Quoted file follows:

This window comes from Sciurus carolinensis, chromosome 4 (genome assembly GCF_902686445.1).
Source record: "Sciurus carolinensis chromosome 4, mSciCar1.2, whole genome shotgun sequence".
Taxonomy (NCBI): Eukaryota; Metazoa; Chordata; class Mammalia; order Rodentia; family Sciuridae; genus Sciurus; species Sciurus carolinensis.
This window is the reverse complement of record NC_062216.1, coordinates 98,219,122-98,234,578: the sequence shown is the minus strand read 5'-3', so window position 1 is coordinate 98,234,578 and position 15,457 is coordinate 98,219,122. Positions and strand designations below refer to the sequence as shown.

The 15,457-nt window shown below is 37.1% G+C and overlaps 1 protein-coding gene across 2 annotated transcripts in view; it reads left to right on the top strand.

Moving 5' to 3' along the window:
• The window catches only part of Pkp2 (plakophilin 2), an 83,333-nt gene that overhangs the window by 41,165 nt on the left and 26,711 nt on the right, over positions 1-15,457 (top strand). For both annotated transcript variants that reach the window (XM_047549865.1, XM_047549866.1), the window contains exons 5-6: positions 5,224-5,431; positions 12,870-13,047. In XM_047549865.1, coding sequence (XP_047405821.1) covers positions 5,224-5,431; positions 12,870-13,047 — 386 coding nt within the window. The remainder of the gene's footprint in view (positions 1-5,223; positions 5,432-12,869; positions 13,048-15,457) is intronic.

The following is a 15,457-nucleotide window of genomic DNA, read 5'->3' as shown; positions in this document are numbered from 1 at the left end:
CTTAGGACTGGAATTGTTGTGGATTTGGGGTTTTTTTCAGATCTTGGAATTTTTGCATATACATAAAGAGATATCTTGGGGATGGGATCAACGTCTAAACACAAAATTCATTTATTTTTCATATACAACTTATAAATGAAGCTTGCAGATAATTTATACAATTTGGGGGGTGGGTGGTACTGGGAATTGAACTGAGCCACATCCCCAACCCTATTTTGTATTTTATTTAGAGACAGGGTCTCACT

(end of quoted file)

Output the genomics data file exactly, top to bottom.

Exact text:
This window comes from Sciurus carolinensis, chromosome 4 (genome assembly GCF_902686445.1).
Source record: "Sciurus carolinensis chromosome 4, mSciCar1.2, whole genome shotgun sequence".
Taxonomy (NCBI): Eukaryota; Metazoa; Chordata; class Mammalia; order Rodentia; family Sciuridae; genus Sciurus; species Sciurus carolinensis.
This window is the reverse complement of record NC_062216.1, coordinates 98,219,122-98,234,578: the sequence shown is the minus strand read 5'-3', so window position 1 is coordinate 98,234,578 and position 15,457 is coordinate 98,219,122. Positions and strand designations below refer to the sequence as shown.

The 15,457-nt window shown below is 37.1% G+C and overlaps 1 protein-coding gene across 2 annotated transcripts in view; it reads left to right on the top strand.

Moving 5' to 3' along the window:
• The window catches only part of Pkp2 (plakophilin 2), an 83,333-nt gene that overhangs the window by 41,165 nt on the left and 26,711 nt on the right, over positions 1-15,457 (top strand). For both annotated transcript variants that reach the window (XM_047549865.1, XM_047549866.1), the window contains exons 5-6: positions 5,224-5,431; positions 12,870-13,047. In XM_047549865.1, coding sequence (XP_047405821.1) covers positions 5,224-5,431; positions 12,870-13,047 — 386 coding nt within the window. The remainder of the gene's footprint in view (positions 1-5,223; positions 5,432-12,869; positions 13,048-15,457) is intronic.

The following is a 15,457-nucleotide window of genomic DNA, read 5'->3' as shown; positions in this document are numbered from 1 at the left end:
CTTAGGACTGGAATTGTTGTGGATTTGGGGTTTTTTTCAGATCTTGGAATTTTTGCATATACATAAAGAGATATCTTGGGGATGGGATCAACGTCTAAACACAAAATTCATTTATTTTTCATATACAACTTATAAATGAAGCTTGCAGATAATTTATACAATTTGGGGGGTGGGTGGTACTGGGAATTGAACTGAGCCACATCCCCAACCCTATTTTGTATTTTATTTAGAGACAGGGTCTCACT